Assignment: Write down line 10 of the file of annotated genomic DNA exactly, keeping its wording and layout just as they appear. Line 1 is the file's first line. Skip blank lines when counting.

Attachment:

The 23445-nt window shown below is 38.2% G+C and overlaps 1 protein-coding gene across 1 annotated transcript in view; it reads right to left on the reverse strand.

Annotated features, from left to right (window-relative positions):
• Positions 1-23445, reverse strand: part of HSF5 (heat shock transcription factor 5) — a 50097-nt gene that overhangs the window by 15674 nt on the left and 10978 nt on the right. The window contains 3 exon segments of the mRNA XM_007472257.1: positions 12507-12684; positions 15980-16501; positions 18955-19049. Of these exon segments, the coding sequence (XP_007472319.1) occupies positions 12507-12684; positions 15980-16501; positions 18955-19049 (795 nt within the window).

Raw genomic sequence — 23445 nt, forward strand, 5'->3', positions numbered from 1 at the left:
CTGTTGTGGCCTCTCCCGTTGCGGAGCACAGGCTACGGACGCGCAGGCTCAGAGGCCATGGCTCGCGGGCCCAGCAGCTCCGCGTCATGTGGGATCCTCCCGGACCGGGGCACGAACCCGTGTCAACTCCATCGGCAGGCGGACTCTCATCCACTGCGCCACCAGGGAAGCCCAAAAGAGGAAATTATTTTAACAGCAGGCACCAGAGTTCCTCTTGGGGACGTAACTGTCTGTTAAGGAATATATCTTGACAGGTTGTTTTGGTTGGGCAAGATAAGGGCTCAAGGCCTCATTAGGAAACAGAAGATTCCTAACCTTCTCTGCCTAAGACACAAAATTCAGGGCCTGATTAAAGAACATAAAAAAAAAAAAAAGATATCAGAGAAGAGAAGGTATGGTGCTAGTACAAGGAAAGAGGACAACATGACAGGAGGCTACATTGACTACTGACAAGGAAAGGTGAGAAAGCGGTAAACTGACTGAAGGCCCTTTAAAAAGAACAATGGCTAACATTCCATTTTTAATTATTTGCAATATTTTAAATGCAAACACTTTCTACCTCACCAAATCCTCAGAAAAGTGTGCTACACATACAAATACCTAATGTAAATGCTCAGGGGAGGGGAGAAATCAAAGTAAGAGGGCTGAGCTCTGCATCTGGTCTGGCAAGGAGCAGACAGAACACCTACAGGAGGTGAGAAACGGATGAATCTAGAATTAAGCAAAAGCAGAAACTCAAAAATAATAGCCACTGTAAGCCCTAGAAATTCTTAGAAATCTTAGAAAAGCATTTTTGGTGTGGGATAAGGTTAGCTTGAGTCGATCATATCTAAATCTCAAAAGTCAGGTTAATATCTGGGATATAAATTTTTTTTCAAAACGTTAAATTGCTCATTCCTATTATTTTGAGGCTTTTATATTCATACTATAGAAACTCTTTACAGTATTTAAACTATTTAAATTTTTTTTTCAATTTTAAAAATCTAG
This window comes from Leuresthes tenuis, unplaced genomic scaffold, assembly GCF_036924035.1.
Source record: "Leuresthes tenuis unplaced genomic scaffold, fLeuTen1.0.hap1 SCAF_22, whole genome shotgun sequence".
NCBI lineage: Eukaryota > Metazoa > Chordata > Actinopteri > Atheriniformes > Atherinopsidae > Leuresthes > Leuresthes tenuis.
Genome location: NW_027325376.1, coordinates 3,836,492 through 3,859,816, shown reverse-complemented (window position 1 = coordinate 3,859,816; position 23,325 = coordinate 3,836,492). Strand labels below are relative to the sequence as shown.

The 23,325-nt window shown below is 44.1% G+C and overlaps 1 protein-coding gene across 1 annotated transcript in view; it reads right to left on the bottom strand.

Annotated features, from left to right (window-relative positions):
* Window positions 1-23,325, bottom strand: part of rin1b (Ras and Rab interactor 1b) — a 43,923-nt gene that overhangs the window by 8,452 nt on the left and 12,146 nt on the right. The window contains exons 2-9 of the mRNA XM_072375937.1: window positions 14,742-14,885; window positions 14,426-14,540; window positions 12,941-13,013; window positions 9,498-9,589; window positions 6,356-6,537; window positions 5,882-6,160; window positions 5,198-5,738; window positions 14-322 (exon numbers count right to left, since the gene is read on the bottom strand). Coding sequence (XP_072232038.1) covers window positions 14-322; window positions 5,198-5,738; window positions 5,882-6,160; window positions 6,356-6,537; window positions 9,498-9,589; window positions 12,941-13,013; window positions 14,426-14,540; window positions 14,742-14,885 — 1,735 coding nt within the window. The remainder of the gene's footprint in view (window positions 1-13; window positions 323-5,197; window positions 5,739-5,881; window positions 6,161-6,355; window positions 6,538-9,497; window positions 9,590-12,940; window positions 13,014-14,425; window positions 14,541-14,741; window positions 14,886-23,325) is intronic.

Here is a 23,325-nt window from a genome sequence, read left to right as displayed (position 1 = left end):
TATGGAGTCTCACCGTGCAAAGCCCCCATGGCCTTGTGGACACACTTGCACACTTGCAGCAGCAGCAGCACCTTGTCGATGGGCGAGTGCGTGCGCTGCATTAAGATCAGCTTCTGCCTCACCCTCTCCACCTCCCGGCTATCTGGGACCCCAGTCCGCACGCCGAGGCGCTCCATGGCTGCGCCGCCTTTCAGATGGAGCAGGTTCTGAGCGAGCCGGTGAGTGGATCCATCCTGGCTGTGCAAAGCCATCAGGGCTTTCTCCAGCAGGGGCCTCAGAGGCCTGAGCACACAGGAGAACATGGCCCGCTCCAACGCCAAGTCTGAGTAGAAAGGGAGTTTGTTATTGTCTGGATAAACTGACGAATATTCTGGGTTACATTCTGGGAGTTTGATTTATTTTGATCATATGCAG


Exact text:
The 23,325-nt window shown below is 44.1% G+C and overlaps 1 protein-coding gene across 1 annotated transcript in view; it reads right to left on the bottom strand.